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Category Archives: Current conspiracy theories

Decline in conspiracy theories. Really?

Intrigued by Alfred’s post about Uscinski’s and Parent’s claim that conspiracy theorising has been on the decline since the JFK assassination, I went looking on Google’s Ngram Viewer (which ransacks the 5.2 million books that Google had digitised up to 2008) to see what could be gleaned from the books database. Here’s the result: Conclusion: […]

14 November 2013
JFK and the Decline of Conspiracy Theories

Here’s a link to a blog post from American political scientists Joseph Uscinski and Joseph Parent, trailing their forthcoming book, “American Conspiracy Theories” (Oxford University Press, 2014). Among the interesting results, they claim that conspiracy theorizing in America has actually been on the decline since the JFK assassination: Our analyses suggest the overall level of conspiracy theorizing […]

13 November 2013
Psychology of Conspiracy Theories

Here’s a link to a blog on the psychology of conspiracy theories, run by a few graduate students working on the topic. The site includes a link to a special issue of the Psychology Postgraduate Affairs Group on conspiracy theories. And there’s also an interesting reflection by Michael Wood on the misinterpretations and hostile reactions in […]

5 November 2013
The Dummies’ Guide to Conspiracy Theorising

A question that has surfaced repeatedly in our Conspiracy & Democracy weekly meetings is when – if ever – we can conclusively identify someone as a conspiracy theorist. For, as our Directors mentioned at the recent highly successful Festival of Ideas event, we are not concerned with proving or disproving conspiracy theories and neither are […]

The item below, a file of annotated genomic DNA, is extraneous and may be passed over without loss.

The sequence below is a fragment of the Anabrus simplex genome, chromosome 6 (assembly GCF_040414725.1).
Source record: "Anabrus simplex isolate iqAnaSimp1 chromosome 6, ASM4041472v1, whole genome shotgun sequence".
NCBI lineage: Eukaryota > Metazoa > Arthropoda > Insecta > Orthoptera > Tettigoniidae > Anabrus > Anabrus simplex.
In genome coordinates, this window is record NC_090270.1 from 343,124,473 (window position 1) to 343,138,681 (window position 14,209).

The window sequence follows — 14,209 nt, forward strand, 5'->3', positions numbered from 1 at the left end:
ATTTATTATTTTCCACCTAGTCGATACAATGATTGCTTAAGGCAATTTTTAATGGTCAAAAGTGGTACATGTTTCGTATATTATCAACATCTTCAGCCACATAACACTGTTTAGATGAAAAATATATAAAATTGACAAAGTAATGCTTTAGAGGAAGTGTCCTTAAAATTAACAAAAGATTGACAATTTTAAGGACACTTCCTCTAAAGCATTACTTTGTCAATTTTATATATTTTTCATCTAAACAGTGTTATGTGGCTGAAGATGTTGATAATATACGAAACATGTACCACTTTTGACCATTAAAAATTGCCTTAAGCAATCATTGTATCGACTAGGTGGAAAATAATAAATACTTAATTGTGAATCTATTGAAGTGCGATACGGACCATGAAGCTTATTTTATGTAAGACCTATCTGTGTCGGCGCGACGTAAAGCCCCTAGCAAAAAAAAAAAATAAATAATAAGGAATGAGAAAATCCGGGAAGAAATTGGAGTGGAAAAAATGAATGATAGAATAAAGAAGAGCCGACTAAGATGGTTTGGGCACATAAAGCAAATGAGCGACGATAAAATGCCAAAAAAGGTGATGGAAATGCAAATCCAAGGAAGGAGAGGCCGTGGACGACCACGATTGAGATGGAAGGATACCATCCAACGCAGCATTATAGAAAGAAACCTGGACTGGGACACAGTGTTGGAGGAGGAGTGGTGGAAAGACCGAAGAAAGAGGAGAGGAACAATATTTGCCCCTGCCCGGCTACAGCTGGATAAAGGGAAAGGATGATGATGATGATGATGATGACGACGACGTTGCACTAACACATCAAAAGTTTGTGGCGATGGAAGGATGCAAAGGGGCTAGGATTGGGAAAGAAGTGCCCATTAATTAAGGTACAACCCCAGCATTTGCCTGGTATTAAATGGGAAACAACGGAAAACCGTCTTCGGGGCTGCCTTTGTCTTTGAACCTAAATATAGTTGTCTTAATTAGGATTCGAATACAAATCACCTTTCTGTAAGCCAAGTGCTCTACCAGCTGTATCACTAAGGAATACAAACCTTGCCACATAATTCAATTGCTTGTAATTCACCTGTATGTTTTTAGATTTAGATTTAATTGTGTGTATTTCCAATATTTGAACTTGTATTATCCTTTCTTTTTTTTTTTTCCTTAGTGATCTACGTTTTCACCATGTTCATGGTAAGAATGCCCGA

1 November 2013
Old conspiracy theories never die.  They just mutate with the times.
Old conspiracy theories never die. They just mutate with the times.

At our Festival of Ideas gig on Wednesday someone asked a question that none of us had ever considered: how do conspiracy theories end? Tony Badger took it on, and talked about how the anti-communist hysteria of Senator Joe McCarthy’s time had endured over time, taking different forms in different eras, right down to the […]

26 October 2013
Conspiracy theorist enters government shock!

The most interesting news to come out of yesterday’s reshuffles (apart from the promotion of Tristram Hunt to Shadow Education Secretary) is the elevation of Norman Baker to a government position at the Home Office. Baker is best known as the Lib Dem backbencher who took a year out of his parliamentary career to write […]

8 October 2013
Conspiracy as Governance

I recently came across a 2006 essay by Julian Assange titled “Conspiracy as Governance” (extract here, fuller version here) and I thought it might be worth at least a brief comment as well as a link. He writes that in authoritarian regimes conspiracy – or conspiratorial interaction among the political elite – is the primary […]

28 August 2013
Hindsight and its drawbacks (updated)

Hindsight, as the saying goes, is the only exact science. It can also be a liability, because it enables us to view events of the past – and contemporary theories about them – with an unwarranted degree of condescension. That was one of the most useful insights provided by Thomas Kuhn’s work on the history […]

25 August 2013
On the vices and virtues of conspiracy theories

A special issue on “the psychology of conspiracy theories” has just appeared in the journal Frontiers in Personality Science and Individual Differences. One of the papers, by Michael Wood and Karen Douglas of the University of Kent (I put the pdf in our dropbox), looks at the styles of persuasion adopted on internet discussion boards by 9/11 conspiracy […]

15 July 2013